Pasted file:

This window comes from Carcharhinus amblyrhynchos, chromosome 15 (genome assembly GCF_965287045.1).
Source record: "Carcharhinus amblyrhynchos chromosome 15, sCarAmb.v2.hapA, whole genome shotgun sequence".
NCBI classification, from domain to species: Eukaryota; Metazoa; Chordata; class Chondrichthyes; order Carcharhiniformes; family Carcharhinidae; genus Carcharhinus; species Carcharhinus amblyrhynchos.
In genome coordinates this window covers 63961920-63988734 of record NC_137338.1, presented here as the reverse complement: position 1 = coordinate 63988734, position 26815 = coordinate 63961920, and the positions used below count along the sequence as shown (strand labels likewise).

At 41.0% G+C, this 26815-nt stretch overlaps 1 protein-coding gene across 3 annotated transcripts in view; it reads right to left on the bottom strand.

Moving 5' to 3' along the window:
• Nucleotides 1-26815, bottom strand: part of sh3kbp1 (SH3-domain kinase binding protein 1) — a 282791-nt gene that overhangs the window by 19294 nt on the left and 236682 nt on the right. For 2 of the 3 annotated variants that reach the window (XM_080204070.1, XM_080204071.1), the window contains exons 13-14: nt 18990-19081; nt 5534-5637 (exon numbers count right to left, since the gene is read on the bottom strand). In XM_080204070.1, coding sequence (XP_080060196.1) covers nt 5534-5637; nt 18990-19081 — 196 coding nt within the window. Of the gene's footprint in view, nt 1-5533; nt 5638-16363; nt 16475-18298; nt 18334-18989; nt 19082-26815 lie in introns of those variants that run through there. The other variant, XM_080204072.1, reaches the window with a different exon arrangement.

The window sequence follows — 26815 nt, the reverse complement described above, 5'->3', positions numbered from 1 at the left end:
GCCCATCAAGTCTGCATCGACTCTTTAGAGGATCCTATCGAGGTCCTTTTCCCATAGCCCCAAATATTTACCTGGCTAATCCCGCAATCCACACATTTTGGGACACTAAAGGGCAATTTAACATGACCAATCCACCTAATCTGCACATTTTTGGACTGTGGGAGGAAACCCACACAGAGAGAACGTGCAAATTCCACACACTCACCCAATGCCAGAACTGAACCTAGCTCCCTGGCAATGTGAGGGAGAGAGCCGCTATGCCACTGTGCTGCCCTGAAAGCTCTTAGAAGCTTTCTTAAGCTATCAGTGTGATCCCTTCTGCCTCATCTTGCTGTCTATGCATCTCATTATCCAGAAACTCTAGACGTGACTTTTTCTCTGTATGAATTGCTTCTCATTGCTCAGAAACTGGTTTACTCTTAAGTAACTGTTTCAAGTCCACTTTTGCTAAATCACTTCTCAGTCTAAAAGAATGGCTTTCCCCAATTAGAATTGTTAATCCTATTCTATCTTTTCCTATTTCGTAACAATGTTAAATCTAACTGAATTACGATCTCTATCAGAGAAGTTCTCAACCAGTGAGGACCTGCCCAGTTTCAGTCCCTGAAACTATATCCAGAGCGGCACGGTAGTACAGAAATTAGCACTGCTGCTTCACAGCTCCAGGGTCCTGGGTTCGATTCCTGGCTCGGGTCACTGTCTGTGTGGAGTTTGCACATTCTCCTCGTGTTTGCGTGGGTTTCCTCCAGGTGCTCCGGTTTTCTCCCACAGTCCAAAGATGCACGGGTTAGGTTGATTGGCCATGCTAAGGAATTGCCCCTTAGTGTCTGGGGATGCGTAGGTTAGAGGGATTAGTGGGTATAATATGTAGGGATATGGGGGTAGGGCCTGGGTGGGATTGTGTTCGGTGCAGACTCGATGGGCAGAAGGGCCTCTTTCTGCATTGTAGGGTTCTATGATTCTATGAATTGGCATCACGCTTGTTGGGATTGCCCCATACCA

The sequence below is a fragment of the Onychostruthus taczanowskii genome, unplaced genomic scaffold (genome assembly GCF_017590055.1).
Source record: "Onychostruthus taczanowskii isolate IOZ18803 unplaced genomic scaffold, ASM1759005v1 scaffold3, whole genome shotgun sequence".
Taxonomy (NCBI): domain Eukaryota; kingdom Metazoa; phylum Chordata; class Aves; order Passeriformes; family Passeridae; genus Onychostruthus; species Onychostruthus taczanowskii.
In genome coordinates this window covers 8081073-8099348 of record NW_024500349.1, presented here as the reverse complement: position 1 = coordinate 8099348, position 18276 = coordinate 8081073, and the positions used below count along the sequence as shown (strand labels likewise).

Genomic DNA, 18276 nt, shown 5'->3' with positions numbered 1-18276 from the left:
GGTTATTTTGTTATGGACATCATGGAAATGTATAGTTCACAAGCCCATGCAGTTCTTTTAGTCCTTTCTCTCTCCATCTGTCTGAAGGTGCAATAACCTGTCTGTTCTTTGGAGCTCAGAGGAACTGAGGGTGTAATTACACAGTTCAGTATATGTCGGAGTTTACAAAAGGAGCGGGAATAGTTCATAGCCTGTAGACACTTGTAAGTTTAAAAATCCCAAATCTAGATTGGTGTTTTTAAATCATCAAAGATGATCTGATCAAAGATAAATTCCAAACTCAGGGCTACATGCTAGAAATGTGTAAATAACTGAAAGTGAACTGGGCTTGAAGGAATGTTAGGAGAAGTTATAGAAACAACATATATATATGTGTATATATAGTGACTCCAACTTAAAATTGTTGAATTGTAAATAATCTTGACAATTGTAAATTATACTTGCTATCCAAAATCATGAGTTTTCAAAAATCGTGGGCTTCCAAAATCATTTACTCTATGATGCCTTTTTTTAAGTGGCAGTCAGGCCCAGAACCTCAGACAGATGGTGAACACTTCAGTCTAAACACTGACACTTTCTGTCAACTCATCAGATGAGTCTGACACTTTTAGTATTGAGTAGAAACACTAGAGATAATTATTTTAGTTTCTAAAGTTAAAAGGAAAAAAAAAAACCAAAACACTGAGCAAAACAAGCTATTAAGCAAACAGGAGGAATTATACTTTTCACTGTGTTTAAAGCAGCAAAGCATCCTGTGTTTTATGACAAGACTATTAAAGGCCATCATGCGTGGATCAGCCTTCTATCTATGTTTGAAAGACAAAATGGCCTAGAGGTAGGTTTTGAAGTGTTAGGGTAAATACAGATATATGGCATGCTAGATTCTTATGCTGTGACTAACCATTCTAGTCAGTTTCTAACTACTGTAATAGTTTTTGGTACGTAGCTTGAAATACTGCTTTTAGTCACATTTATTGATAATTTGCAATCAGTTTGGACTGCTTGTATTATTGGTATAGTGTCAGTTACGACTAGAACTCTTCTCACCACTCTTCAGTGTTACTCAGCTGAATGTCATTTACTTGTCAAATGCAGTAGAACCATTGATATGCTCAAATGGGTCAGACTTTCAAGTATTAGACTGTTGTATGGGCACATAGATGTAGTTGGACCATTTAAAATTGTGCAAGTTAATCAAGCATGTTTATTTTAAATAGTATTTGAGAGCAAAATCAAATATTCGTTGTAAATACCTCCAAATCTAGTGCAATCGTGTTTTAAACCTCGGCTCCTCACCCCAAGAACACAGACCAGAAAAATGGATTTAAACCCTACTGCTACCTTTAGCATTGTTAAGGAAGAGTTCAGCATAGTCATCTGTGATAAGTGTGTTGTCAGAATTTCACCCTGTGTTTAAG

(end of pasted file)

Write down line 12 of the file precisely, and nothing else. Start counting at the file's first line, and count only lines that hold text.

Taxonomy (NCBI): domain Eukaryota; kingdom Metazoa; phylum Chordata; class Aves; order Passeriformes; family Passeridae; genus Onychostruthus; species Onychostruthus taczanowskii.